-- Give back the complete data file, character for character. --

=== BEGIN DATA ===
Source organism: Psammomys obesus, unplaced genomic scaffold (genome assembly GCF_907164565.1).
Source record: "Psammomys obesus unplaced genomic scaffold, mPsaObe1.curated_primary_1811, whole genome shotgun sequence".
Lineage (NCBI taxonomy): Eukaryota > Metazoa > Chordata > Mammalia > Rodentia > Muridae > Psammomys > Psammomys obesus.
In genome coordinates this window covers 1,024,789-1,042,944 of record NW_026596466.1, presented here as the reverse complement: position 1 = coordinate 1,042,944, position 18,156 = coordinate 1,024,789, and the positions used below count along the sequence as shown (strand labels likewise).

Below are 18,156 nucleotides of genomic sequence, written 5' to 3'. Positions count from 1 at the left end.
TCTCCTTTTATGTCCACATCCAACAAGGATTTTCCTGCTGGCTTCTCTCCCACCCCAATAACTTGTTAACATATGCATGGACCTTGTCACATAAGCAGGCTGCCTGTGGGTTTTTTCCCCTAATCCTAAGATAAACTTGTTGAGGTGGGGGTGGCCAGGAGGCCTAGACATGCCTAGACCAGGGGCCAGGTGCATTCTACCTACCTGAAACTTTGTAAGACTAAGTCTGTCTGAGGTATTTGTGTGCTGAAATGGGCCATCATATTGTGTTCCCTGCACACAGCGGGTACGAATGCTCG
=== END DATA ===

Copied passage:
Source organism: Psammomys obesus, unplaced genomic scaffold (genome assembly GCF_907164565.1).
Source record: "Psammomys obesus unplaced genomic scaffold, mPsaObe1.curated_primary_1811, whole genome shotgun sequence".
Lineage (NCBI taxonomy): Eukaryota > Metazoa > Chordata > Mammalia > Rodentia > Muridae > Psammomys > Psammomys obesus.
In genome coordinates this window covers 1,024,789-1,042,944 of record NW_026596466.1, presented here as the reverse complement: position 1 = coordinate 1,042,944, position 18,156 = coordinate 1,024,789, and the positions used below count along the sequence as shown (strand labels likewise).

Below are 18,156 nucleotides of genomic sequence, written 5' to 3'. Positions count from 1 at the left end.
TCTCCTTTTATGTCCACATCCAACAAGGATTTTCCTGCTGGCTTCTCTCCCACCCCAATAACTTGTTAACATATGCATGGACCTTGTCACATAAGCAGGCTGCCTGTGGGTTTTTTCCCCTAATCCTAAGATAAACTTGTTGAGGTGGGGGTGGCCAGGAGGCCTAGACATGCCTAGACCAGGGGCCAGGTGCATTCTACCTACCTGAAACTTTGTAAGACTAAGTCTGTCTGAGGTATTTGTGTGCTGAAATGGGCCATCATATTGTGTTCCCTGCACACAGCGGGTACGAATGCTCG